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  Publicity Stills of
"The Women"
(Courtesy of GV)

Genre: Drama/Comedy
Director: Diane English
Cast: Meg Ryan, Annette Bening, Eva Mendes, Debra Messing, Jada Pinkett Smith, Carrie Fisher, Cloris Leachman, Debi Mazar, India Ennenga, Jill Flint, Ana Gasteyer,
Joanna Gleason, Tilly Scott Pedersen, Lynn Whitfield, with Bette Midler and
Candice Bergen
RunTime: 1 hr 54 mins
Released By: InnoForm Media & GV
Rating: NC-16 (Some Sexual References)
Official Website: http://www.thewomenthemovie.com

Opening Day: 8 January 2009


"The Women" tells the story of Mary Haines (Meg Ryan), a clothing designer who seems to have it all – a beautiful country home, a rich financier husband, an adorable 11-year-old daughter and a part-time career creating designs for her father's venerable clothing company. Her best friend, Sylvie Fowler (Annette Bening), leads another enviable life – a happily single editor of a prominent fashion magazine, a possessor of a huge closet of designer clothes and a revered arbiter of taste and style poised on New York's cutting edge. But when Mary's husband enters into an affair with Crystal Allen (Eva Mendes), a sultry 'spritzer girl' lurking behind the Saks Fifth Avenue perfume counter, all hell breaks loose. Mary and Sylvie's relationship is tested to the breaking point while their tight-knit circle of friends, including mega-mommy Edie Cohen (Debra Messing) and author Alex Fisher (Jada Pinkett-Smith), all start to question their own friendships and romantic relationships as well.

Movie Review:

The Women was a 1939 George Cukor classic acclaimed as sharp social commentary about the pampered lives of various Manhattan socialites. But to appreciate this contemporary version set similarly in New York, it’s best to set aside any expectations you may have from the original.

Instead, this update by the creator of the Emmy-award winning series Murphy Brown is clearly more heavily influenced by a certain successful TV series (and most recently movie spinoff) about the lives and loves of a particular group of friends. It’s not hard to draw such comparisons- four being the magic number here as well. Yes, I’m referring to Sex and the City- but with less comedy and more drama.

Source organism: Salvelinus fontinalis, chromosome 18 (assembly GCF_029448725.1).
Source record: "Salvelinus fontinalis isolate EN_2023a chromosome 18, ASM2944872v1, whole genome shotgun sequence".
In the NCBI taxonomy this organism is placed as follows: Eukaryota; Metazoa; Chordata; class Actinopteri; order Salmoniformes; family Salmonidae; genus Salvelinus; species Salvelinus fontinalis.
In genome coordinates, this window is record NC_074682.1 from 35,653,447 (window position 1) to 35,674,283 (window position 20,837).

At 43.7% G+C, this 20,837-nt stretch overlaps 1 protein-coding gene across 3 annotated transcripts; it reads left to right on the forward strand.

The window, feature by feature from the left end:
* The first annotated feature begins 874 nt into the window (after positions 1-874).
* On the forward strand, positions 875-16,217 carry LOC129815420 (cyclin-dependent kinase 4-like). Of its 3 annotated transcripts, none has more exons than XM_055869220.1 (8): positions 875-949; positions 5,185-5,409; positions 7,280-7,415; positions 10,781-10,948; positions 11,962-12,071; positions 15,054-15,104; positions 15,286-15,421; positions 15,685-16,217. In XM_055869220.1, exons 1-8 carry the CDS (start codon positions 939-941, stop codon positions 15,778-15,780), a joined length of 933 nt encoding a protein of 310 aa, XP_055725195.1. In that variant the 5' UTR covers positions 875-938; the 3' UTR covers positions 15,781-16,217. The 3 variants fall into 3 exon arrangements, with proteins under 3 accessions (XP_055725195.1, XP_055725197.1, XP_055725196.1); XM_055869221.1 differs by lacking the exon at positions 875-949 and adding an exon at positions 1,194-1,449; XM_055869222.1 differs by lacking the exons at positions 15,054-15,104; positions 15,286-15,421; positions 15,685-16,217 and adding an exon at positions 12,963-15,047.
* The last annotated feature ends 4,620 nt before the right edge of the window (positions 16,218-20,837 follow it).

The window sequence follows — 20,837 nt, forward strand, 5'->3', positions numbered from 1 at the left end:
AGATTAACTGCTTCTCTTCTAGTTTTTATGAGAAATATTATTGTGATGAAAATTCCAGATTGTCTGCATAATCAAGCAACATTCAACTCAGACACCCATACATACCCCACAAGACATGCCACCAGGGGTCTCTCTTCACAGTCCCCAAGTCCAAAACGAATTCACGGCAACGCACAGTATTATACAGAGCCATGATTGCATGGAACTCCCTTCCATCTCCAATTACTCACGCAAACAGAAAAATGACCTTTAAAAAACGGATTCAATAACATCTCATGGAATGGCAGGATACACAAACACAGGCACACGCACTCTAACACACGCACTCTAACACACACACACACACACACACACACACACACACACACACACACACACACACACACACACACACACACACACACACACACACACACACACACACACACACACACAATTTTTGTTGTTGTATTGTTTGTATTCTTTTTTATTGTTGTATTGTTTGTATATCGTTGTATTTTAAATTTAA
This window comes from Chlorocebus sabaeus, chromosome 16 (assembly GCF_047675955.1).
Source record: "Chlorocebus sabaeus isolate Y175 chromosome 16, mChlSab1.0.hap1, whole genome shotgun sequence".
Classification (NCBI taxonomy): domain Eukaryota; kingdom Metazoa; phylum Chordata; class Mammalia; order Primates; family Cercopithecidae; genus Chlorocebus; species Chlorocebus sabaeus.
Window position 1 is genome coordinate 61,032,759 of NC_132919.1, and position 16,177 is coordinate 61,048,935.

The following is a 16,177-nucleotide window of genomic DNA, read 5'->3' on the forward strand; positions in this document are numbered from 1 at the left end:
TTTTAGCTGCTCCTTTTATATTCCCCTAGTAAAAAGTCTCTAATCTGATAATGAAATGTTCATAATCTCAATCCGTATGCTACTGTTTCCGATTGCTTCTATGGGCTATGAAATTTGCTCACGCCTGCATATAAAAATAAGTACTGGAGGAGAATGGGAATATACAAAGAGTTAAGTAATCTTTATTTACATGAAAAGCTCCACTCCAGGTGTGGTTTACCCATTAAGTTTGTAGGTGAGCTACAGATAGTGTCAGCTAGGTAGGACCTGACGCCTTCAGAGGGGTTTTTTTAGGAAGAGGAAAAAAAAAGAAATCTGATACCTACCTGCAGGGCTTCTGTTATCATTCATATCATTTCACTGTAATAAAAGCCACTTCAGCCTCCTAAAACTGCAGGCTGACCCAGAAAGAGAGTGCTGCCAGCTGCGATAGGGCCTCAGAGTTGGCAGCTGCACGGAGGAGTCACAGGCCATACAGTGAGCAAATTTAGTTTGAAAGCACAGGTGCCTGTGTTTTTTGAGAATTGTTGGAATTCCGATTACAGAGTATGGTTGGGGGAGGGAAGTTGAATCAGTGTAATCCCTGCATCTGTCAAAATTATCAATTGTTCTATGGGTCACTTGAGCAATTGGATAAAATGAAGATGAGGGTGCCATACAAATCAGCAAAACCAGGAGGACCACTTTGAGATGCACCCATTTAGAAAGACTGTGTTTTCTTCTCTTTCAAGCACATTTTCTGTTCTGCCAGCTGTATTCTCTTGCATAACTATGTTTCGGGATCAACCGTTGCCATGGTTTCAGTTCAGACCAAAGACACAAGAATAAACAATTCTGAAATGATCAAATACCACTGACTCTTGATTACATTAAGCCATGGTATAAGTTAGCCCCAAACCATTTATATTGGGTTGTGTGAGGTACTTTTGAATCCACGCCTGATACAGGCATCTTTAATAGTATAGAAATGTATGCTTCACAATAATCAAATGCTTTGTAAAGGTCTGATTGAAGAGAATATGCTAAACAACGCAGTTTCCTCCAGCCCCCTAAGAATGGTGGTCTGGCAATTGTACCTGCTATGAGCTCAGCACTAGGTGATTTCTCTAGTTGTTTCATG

The Carrie Bradshaw of this story is a particular Mary Haines (Meg Ryan) who appears to be living a perfect life- a beautiful country home, a wealthy financier husband and a cute 11-year old daughter- until she finds out that her husband has been cheating on her with a salesgirl that sells perfume at Saks Fifth Avenue (the “spritzer girl” as what the adulterer is commonly referred as).

And just as best friends are supposed to, the rest of the quartet waste no time in rallying around Mary. There’s Sylvie Fowler (Annette Bening), an editor of a prominent women’s (what else?) fashion magazine; Edie Cohen (Debra Messing), a mother of four who’s on her way to having her fifth; and Alex Fisher (Jada Pinkett Smith), a lesbian author still searching for Miss Right.

Mary’s trio of friends will even confront “Spritzer Girl” Crystal Allen (Eva Mendes doing her sultry best) in an attempt to help Mary save her marriage. Not so however Mary’s unfaithful husband who never makes an appearance in the movie. In keeping with the spirit of the original, writer-director Diane English keeps her cast all-female so the males in the story are only joked about or sniped at, but never seen around. Like its tagline suggests, it’s all about the women.

Well, actually not really. It’s more about just two women, Mary and Sylvie. The rest of the women are ostensibly sideshows to make up the numbers, and that includes Edie and Alex. Sadly, Diane English plays safe by creating two wholly familiar characters in Mary and Sylvie- Mary learns from her husband’s betrayal to start asking herself what exactly it is she wants for herself in her life and Sylvie the status-hungry career woman discovers how to stop making compromises she will regret later on just to get ahead in her career.

Indeed, unlike its much bolder predecessor, the women here are caricatures which function as poor fodder for the film’s observation of class struggle among the rich New York socialite women and the lower divisions (as exemplified by “Spritzer Girl”). Not that the star studded cast do not try. Meg Ryan and Annette Bening are fine actresses and they bring much panache to the flagging material. Unfortunately, they are let down by the story’s many contrivances.

Pity then that what could be a sharp contemporary update on a groundbreaking classic of its time ends up being just tame. It is also paler as a Sex and the City peer because what it possesses in sleekness, it lacks in wit and empathy for its characters. The disappointment is even greater; knowing that rarely has such an A-list cast has been wasted on such an ineffectual cause.

Movie Rating:

(It’s not about The Women...It’s really much ado about nothing)

Review by Gabriel Chong


. Sex And The City (2008)

. Friends With Money (2006)

. Trust The Man (2005)

. Jane Austen Book Club DVD (2007)

. In The Land Of Women DVD (2007)

. Baby Mama DVD (2008)


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